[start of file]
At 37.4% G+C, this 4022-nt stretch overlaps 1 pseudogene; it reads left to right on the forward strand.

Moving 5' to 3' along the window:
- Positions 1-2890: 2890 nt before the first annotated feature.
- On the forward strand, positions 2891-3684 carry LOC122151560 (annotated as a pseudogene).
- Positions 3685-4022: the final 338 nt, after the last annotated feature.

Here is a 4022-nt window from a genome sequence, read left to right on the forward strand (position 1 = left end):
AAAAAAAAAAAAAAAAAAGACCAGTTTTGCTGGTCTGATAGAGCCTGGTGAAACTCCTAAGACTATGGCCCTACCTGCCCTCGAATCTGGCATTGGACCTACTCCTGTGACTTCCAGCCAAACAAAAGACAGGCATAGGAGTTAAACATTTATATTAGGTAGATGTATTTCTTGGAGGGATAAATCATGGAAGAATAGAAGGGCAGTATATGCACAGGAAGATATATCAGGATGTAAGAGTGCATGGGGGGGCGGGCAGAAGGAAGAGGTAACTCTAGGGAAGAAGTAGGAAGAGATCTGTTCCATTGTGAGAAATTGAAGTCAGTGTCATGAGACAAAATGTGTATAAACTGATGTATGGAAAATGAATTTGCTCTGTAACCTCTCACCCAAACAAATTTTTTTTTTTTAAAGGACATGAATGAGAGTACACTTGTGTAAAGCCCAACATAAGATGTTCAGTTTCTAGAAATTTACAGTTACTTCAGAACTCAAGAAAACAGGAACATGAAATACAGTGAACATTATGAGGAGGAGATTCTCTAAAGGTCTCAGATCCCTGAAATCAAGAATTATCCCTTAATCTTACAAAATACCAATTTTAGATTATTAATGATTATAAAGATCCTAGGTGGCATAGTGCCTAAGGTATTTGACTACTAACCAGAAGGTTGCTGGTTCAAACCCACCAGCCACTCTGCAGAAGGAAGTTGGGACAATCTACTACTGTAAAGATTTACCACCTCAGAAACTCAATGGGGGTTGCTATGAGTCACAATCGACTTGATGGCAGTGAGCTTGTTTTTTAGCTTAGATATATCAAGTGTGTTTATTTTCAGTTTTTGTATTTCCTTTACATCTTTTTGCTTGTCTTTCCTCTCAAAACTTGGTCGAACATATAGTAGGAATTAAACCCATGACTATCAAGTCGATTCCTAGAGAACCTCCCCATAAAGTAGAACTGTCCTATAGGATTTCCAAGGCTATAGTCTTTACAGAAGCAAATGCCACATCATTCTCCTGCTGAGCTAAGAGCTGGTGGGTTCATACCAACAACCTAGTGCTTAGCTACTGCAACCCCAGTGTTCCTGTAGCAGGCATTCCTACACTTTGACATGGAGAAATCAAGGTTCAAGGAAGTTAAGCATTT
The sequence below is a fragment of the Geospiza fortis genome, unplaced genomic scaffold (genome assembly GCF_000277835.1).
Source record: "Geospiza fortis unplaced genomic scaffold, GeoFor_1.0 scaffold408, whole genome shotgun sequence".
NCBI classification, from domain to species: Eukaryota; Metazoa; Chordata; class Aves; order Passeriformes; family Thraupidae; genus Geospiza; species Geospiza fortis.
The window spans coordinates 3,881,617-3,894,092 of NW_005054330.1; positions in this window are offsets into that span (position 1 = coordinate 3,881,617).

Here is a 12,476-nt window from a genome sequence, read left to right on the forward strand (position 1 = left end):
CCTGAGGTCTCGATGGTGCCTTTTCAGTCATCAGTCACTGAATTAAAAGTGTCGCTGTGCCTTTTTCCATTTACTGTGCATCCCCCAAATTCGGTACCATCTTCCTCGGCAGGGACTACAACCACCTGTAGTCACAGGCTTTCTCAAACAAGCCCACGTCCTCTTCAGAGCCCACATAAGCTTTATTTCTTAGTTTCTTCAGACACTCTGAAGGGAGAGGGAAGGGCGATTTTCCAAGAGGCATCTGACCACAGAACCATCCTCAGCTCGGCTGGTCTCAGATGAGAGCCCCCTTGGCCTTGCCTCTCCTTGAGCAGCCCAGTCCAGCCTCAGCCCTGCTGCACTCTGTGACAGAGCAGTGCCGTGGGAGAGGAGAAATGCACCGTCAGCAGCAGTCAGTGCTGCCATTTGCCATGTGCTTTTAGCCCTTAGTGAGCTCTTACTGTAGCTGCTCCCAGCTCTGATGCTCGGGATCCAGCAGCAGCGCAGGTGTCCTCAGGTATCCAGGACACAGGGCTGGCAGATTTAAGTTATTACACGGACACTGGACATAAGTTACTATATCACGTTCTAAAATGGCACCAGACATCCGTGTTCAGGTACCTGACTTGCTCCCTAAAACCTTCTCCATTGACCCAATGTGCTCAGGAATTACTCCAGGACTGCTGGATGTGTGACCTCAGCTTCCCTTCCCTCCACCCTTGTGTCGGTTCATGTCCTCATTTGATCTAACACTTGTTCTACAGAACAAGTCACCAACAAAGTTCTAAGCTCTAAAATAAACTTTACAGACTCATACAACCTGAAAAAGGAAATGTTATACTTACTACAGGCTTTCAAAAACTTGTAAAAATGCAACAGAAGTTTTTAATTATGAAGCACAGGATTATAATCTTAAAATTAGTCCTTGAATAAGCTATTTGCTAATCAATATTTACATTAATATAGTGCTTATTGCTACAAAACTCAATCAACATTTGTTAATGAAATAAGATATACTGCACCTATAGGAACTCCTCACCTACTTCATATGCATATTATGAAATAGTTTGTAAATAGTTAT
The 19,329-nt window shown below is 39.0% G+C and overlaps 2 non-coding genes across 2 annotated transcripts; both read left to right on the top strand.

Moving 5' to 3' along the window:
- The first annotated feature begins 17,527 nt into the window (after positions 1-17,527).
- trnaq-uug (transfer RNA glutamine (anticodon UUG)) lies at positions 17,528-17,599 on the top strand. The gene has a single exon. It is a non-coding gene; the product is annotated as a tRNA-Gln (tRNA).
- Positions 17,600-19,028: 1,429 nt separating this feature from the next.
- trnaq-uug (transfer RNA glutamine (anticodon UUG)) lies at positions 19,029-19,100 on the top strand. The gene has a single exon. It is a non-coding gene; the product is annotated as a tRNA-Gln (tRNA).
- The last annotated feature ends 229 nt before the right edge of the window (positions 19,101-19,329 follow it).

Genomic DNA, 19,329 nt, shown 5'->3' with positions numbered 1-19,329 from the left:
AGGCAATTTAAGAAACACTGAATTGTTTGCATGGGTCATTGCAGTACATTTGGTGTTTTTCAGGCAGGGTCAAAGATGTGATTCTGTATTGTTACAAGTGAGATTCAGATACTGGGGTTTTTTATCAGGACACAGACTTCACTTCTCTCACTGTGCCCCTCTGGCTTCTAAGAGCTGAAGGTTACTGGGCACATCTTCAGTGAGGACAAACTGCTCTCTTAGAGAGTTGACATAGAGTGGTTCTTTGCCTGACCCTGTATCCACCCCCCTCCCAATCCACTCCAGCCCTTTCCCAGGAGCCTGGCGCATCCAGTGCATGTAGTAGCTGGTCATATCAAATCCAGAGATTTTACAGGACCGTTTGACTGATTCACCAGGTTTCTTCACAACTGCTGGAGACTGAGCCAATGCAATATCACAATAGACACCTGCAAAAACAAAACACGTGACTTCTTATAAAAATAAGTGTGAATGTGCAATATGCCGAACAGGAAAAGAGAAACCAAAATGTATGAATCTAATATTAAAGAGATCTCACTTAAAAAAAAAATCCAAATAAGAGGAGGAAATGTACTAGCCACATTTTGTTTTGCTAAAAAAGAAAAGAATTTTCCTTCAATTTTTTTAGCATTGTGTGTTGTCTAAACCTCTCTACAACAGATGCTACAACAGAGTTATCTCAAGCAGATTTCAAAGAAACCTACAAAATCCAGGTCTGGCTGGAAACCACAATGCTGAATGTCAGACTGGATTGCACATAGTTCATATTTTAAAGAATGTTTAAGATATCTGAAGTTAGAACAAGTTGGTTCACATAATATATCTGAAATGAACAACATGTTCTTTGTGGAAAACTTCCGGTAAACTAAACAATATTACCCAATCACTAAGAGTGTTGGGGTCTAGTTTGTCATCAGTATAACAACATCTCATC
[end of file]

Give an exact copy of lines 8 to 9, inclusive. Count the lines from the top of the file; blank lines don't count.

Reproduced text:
The sequence below is a fragment of the Geospiza fortis genome, unplaced genomic scaffold (genome assembly GCF_000277835.1).
Source record: "Geospiza fortis unplaced genomic scaffold, GeoFor_1.0 scaffold408, whole genome shotgun sequence".